The Cortex-M processor series from ARM is one of the most popular choices for embedded and IoT applications. With its balance of performance, power efficiency, and cost, Cortex-M has found its way into billions of devices. This has led many embedded developers to wonder – will Cortex-M transition to the newer ARMv8 architecture going forward?
The quick answer is no, Cortex-M is expected to remain on the ARMv7-M architecture for the foreseeable future. While ARMv8 does bring certain advantages, the changes required to transition Cortex-M would likely offset any gains for microcontroller-class applications.
Background on ARM Architectures
To understand why Cortex-M is staying on ARMv7-M, it helps to first look at the different ARM architectures:
- ARMv7-A – Application processors like Cortex-A series
- ARMv7-R – Real-time processors like Cortex-R series
- ARMv7-M – Microcontrollers like Cortex-M series
- ARMv8-A – Latest application processors with 64-bit support
The Cortex-M series uses the ARMv7-M architecture which was designed specifically for embedded microcontrollers. It includes features like Thumb-2 instruction set, NVIC interrupt controller, SysTick timer, and debug support. The key aspects of v7-M are simplicity, efficiency, and low cost.
Advantages of ARMv8
The ARMv8-A architecture brought several major improvements for application processors:
- 64-bit instruction set – Supports 64-bit addressing and data processing
- Advanced SIMD – Improved NEON vector processing engine
- Cryptography Extensions – Hardware acceleration for crypto algorithms
- Virtualization Support – New hypervisor and virtualization features
For high-end application processors like Cortex-A series, these features provide significant performance and efficiency benefits. The 64-bit instruction set enables accessing larger memory regions and improved data processing. The other extensions provide hardware-level improvements for graphics, security, and virtualization.
Drawbacks of Transitioning Cortex-M to ARMv8
While the ARMv8 additions look compelling, transitioning Cortex-M to this architecture would require significant changes that may not be practical:
- Instruction Set – Thumb vs ARMv8 A64. New instruction encodings, incompatible with ARMv7-M.
- Memory System – ARMv8 has 4-level page tables. Cortex-M uses simpler MPU.
- Interrupt Handling – New exception model. NVIC would need reworking.
- Debug – Debug architecture is different. New Embedded Trace Macrocell.
- Timing – Instruction timings would change. All code needs revalidation.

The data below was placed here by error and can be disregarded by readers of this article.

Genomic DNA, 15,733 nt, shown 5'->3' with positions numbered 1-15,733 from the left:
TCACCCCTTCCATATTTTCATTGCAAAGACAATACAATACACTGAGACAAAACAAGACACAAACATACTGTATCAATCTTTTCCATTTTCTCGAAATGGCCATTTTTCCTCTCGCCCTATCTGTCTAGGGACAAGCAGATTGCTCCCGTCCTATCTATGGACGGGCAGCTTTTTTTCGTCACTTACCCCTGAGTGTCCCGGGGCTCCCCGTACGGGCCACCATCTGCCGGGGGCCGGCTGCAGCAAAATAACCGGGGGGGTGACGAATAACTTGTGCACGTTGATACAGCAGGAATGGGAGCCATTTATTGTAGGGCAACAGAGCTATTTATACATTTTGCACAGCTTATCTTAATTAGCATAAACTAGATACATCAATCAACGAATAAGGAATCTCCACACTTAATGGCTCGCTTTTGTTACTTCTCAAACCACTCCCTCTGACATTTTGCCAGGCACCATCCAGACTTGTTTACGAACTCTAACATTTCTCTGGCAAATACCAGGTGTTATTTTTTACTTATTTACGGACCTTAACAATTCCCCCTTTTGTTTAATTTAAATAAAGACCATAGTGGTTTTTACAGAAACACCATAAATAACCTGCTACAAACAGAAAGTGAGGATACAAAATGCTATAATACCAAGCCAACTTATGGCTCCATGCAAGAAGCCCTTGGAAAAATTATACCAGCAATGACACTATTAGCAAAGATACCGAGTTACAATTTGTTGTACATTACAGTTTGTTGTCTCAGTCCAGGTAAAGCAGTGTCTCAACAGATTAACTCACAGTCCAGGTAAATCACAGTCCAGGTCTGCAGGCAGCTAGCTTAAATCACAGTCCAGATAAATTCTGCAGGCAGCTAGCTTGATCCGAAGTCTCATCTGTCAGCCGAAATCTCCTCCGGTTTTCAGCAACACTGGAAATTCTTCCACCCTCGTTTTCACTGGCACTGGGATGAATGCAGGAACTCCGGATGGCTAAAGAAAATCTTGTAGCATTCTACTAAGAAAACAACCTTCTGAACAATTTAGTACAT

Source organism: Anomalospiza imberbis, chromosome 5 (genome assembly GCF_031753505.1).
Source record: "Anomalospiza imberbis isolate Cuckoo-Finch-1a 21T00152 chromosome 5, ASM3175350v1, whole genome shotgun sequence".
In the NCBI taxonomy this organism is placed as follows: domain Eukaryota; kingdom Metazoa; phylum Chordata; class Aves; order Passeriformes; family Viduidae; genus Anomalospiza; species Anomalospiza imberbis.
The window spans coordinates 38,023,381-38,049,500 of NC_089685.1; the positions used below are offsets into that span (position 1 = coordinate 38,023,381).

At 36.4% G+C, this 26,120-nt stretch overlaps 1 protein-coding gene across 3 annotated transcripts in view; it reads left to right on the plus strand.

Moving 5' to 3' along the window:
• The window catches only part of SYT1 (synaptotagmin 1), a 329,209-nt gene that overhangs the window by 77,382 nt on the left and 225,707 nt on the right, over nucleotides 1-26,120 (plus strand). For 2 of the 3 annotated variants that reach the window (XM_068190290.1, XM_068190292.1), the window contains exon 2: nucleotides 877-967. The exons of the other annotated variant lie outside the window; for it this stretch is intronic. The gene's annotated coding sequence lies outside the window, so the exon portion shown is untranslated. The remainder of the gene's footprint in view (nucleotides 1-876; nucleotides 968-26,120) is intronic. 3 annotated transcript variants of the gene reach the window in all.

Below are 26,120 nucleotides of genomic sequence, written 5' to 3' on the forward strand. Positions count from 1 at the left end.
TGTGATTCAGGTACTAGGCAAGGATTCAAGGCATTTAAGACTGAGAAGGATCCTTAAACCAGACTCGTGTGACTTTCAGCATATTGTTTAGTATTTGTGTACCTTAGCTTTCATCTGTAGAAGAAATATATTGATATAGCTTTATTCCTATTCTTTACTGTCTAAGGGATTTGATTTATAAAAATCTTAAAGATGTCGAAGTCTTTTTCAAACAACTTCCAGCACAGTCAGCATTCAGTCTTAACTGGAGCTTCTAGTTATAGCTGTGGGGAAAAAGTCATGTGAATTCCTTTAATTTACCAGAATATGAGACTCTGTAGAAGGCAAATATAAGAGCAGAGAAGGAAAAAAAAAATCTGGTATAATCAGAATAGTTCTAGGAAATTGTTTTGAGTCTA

Essentially, migrating Cortex-M to ARMv8 would require redesigning and reimplementing major components like the CPU core, memory management, interrupts, debugging, and more. It would be nearly equivalent to creating a new microcontroller architecture ground-up.
Minimal Benefits for Microcontroller Class Applications
The key issue is that ARMv8’s features provide little benefit for simple microcontroller applications:
- 64-bit Not Needed – Cortex-M address spaces are small enough for 32-bit.
- No Performance Gain – In fact, 64-bit can be slower due to larger memory footprint.
- Advanced SIMD Unnecessary – Cortex-M workloads don’t need intense vector processing.
- Cryptography Usually Handled in Hardware – If needed, crypto accelerators added instead of ARMv8 extensions.
- Virtualization Rarely Used – Hypervisors not common in microcontroller applications.
In other words, ARMv8 solves issues not faced by the microcontroller class of devices. The costs of transitioning Cortex-M to ARMv8 cannot be justified by any real benefits it would provide.
ARMv8-M – A Possible Future Direction
ARM recognizes that microcontrollers have different needs than application processors. To that end, they have announced an upcoming ARMv8-M architecture specifically targeting embedded and IoT devices.
ARMv8-M aims to bring select ARMv8 features while retaining compatibility with ARMv7-M:
- Optional 64-bit Support – 64-bit registers and address space, while retaining ARMv7-M Thumb instruction set.
- Enhanced Security Features – Improved hardware mitigations for emerging classes of vulnerabilities.
- DSP Extension – New dual-issue DSP instructions for more signal processing performance.
By only bringing features beneficial for microcontrollers, ARMv8-M avoids a complete architecture redesign. This allows building on existing software investments while incrementally improving security, future-proofing address spaces, and boosting performance of emerging workloads. ARMv8-M maintains a focus on simplicity, determinism, and reliability needed for constrained devices.
Therefore, ARMv8-M seems like a potential future direction that retains ARMv7-M advantages while selectively adopting improvements from ARMv8. However, no specific timeline has been shared for ARMv8-M yet.
In summary, Cortex-M is highly optimized for embedded microcontrollers and is expected to stay on the ARMv7-M architecture. A full migration to ARMv8 does not make sense considering the required changes and lack of benefits for Cortex-M’s target applications. The upcoming ARMv8-M architecture does promise to bring incremental enhancements while maintaining compatibility with billions of lines of deployed Cortex-M code. So while ARMv8 features may trickle down, Cortex-M is firmly rooted in v7-M for now and the foreseeable future.